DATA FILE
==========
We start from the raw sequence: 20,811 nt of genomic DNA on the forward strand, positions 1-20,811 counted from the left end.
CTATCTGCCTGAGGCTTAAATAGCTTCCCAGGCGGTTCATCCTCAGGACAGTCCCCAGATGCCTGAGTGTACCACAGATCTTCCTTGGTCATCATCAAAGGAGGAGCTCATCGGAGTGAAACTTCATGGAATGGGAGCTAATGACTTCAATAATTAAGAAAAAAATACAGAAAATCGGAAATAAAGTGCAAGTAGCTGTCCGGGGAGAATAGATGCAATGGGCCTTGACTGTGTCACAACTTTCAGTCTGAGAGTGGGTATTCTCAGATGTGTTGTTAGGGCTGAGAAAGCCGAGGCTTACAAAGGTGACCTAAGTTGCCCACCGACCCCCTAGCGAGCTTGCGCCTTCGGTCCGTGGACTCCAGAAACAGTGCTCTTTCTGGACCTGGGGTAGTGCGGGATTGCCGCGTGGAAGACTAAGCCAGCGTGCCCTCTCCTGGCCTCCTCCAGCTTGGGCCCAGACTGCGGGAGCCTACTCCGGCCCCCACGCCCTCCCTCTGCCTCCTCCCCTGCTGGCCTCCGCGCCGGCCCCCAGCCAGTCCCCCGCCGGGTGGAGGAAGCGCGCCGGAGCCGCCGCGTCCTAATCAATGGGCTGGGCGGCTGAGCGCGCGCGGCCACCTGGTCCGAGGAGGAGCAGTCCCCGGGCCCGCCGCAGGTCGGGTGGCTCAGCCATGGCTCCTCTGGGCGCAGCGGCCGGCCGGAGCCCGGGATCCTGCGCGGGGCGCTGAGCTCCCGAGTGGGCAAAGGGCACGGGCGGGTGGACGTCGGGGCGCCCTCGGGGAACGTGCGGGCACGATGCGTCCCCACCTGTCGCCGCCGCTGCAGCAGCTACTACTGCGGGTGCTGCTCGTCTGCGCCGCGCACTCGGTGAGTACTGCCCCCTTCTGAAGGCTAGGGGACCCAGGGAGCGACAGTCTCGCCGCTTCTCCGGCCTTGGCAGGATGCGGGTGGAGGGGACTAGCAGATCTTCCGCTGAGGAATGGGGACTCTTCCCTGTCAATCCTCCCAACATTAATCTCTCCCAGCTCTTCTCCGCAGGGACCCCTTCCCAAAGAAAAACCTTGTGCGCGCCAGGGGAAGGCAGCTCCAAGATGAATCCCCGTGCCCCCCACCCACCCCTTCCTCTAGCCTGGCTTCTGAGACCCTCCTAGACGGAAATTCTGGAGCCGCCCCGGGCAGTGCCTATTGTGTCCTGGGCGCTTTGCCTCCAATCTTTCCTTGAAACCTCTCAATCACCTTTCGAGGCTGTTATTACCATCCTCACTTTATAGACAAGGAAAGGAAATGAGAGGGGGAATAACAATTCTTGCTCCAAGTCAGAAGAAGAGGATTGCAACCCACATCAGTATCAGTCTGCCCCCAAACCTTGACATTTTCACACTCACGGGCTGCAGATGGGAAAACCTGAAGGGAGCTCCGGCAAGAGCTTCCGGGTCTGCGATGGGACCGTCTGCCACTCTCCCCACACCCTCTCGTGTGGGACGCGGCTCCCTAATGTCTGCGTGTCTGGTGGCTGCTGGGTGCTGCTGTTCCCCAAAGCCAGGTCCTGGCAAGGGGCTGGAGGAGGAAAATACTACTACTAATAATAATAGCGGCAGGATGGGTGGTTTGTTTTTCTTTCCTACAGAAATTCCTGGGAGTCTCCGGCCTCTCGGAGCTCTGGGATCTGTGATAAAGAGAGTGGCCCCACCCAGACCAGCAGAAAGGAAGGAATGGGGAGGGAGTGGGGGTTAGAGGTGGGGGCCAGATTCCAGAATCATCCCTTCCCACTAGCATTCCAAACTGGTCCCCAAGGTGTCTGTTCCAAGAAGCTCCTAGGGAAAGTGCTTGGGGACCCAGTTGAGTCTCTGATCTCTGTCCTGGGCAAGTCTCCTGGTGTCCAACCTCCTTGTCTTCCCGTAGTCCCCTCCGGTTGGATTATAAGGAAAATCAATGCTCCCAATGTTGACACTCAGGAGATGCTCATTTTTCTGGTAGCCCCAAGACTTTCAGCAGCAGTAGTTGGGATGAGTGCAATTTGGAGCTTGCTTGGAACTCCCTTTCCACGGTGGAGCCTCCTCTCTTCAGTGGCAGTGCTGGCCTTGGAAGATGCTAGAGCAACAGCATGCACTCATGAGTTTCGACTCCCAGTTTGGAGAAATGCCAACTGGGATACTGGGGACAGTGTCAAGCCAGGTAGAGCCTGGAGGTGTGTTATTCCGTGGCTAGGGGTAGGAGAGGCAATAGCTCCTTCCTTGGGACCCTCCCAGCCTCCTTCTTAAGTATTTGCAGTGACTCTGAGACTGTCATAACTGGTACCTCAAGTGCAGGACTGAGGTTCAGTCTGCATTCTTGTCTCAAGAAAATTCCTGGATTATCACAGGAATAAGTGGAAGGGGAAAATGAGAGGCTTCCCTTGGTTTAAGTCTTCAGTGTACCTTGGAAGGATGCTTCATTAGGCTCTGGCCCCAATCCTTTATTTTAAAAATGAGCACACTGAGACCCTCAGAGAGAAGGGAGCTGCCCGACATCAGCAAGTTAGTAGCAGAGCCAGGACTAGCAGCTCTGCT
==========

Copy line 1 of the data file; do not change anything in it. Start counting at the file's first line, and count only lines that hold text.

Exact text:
We start from the raw sequence: 20,811 nt of genomic DNA on the forward strand, positions 1-20,811 counted from the left end.